The classic orchestration of northern shengguan consists of the four instruments sheng-guan-di-luo. In Yanggao the ten-gong yunluo and later the dizi flute have fallen out of use, but here, as in Tianzhen county just north, they still use both.
Chen Yu was able to clarify an enigma in the early research of Chen Kexiu on the Daoist shengguan of north Shanxi. Chen had mentioned an early gongche solfeggio score of ritual shengguan melodic instrumental music, inscribed with the name of Wei Guipin, called Lingbao quben 靈寶曲本. It’s unclear how Chen Kexiu came across it—he was unable to provide further details. Thanks to Chen Yu’s visit, we now know that Wei Guipin is part of the Guangling Daoist band; the score seems to predate him.
Du Zhimin learned the shengguan melodies in the traditional way, with gongche solfeggio. He spoke of eight “great suites” (datao 大套), overlapping with the six suites of Yanggao, but similarly attenuated in current performance. The titles of their percussion items are also similar to those of Yanggao and elsewhere in north Shanxi.
Yet again we are expanding our ritual vocabulary for local Daoist ritual in north China. This looks like a rather well-preserved temple-derived tradition. But here’s another headache for us in the saga of Orthodox Unity and Complete Perfection.
In this case I tended to think that Chen Yu is right to accept their own portrayal as Orthodox Unity Daoists. True, their costumes and hats suggest that they are Complete Perfection (like the Daoists of Tianzhen county further north, or Shuozhou to the west)—however, they seem to have bought these costumes and hats recently from the White Cloud Temple in Beijing, unable to find a set based on their Orthodox Unity heritage.
Actually, even if the origin of their tradition (unlike that of Yanggao!) was indeed Hengshan, that still won’t suffice to prove that it is a Complete Perfection tradition. One would need to know more about the presence of both branches on the mountain in imperial times—they often did, and do, coexist on such Daoist mountains. For what it’s worth, the various groups of household Daoists in Hunyuan county-town and nearby, away from the mountain, were Orthodox Unity—but that has recently become a confusing story too, because since our 1992 visits the Jiao family there have largely converted to “standard” Complete Perfection ritual practice derived from the White Cloud Temple in Beijing. Conversely, the zhi character in Du Zhimin’s name would confirm that they belonged to the Longmen Complete Perfection lineage. By now you may be wanting to concur with me that it doesn’t matter a lot!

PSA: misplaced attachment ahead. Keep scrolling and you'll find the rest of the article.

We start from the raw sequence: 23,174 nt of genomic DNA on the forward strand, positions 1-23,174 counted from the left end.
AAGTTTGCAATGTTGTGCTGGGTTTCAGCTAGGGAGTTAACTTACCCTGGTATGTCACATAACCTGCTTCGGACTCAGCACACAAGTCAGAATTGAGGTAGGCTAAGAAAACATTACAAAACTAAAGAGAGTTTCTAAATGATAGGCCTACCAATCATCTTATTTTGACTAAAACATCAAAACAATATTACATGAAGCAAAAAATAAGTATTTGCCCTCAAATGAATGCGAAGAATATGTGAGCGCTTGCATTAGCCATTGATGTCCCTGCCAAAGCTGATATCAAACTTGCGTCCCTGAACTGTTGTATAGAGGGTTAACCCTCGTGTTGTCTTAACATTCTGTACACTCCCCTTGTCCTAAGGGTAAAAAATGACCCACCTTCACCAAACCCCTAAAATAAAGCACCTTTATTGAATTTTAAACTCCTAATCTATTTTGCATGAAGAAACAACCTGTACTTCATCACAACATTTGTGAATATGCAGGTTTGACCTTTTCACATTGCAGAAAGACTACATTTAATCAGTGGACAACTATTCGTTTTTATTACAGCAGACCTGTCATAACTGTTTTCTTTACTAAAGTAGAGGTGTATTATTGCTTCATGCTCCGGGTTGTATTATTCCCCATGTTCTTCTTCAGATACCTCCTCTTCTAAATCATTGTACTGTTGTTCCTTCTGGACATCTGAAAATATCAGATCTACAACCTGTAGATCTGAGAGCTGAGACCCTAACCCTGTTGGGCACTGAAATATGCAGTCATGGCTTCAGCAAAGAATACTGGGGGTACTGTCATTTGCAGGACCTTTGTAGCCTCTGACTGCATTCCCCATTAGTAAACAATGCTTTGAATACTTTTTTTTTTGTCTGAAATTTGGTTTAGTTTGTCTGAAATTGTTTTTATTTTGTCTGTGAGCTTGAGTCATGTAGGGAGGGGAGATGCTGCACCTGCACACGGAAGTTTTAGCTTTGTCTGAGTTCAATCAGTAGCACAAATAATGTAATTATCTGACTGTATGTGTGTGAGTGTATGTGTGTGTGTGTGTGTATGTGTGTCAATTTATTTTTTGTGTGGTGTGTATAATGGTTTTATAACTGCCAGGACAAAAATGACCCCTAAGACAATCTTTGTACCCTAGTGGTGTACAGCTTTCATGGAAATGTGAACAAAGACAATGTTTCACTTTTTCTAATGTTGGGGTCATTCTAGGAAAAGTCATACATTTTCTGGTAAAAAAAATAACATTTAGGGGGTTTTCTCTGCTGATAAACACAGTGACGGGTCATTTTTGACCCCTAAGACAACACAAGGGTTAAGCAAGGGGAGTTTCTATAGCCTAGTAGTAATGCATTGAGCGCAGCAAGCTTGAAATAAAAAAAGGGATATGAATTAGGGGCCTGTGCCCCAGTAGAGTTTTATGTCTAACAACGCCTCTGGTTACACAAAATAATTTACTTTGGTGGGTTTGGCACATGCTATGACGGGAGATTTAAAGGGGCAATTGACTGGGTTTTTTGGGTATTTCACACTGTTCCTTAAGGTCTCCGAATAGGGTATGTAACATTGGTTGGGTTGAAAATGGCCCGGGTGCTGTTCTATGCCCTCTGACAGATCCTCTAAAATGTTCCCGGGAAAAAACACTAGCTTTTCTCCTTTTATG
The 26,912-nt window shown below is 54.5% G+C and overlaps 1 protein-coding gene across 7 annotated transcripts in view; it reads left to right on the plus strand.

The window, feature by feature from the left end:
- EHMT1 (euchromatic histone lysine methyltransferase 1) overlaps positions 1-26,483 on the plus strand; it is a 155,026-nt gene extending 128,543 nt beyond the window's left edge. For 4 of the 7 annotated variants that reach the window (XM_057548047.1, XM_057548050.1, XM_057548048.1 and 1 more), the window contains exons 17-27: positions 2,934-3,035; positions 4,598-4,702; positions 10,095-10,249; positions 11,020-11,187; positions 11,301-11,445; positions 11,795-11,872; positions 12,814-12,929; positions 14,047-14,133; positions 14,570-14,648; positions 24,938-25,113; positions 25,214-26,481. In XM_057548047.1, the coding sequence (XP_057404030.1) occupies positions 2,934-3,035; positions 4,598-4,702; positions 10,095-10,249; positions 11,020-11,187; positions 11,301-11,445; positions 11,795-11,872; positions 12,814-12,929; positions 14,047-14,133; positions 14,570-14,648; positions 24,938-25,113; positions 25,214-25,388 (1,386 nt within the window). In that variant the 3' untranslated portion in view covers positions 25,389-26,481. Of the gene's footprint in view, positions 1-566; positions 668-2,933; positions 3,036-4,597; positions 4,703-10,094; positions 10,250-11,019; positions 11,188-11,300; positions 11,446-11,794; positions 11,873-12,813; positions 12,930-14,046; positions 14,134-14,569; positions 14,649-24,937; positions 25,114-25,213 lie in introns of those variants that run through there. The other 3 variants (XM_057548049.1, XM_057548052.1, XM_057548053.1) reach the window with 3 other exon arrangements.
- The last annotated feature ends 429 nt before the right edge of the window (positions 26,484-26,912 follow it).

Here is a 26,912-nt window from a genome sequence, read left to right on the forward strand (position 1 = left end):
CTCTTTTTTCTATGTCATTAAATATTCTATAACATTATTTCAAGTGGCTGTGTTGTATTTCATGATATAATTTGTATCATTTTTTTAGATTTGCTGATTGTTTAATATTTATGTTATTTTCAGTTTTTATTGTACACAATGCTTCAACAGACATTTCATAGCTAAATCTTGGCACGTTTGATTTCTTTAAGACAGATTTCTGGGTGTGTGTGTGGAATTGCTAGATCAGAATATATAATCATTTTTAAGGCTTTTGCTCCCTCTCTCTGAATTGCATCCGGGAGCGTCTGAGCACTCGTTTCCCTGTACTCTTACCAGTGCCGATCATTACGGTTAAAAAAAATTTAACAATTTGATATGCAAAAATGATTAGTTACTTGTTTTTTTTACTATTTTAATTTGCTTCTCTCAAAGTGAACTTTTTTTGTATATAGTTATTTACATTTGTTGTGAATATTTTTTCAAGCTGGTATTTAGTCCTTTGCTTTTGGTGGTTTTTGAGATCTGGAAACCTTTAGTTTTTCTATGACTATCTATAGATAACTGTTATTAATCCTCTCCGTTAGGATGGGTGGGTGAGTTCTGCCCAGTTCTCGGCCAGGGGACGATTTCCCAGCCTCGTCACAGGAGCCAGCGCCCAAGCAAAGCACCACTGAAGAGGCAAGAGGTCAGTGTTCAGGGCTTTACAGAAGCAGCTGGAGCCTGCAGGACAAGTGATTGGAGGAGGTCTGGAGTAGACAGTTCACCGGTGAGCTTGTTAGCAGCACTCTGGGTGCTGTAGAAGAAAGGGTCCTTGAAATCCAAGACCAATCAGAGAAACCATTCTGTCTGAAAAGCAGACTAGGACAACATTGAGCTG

In sum, Chen Yu’s brief visits in 2015 provide us with most promising material. As with Changwu and other sites of In search of the folk Daoists, it invites more detailed fieldwork.
For me at least, Guangling may be a bridge—a staging post between the ritual traditions of Beijing and Hebei to the east, Yanggao just northwest, and Wutaishan further south. But we constantly need to add pieces into the jigsaw.
 Chen Yu, Jinbei minjian daojiao keyi yinyue yanjiu, pp.68–72, 98–9, 136–41, 180–81. I much appreciate her sharing notes and photos, and our discussions.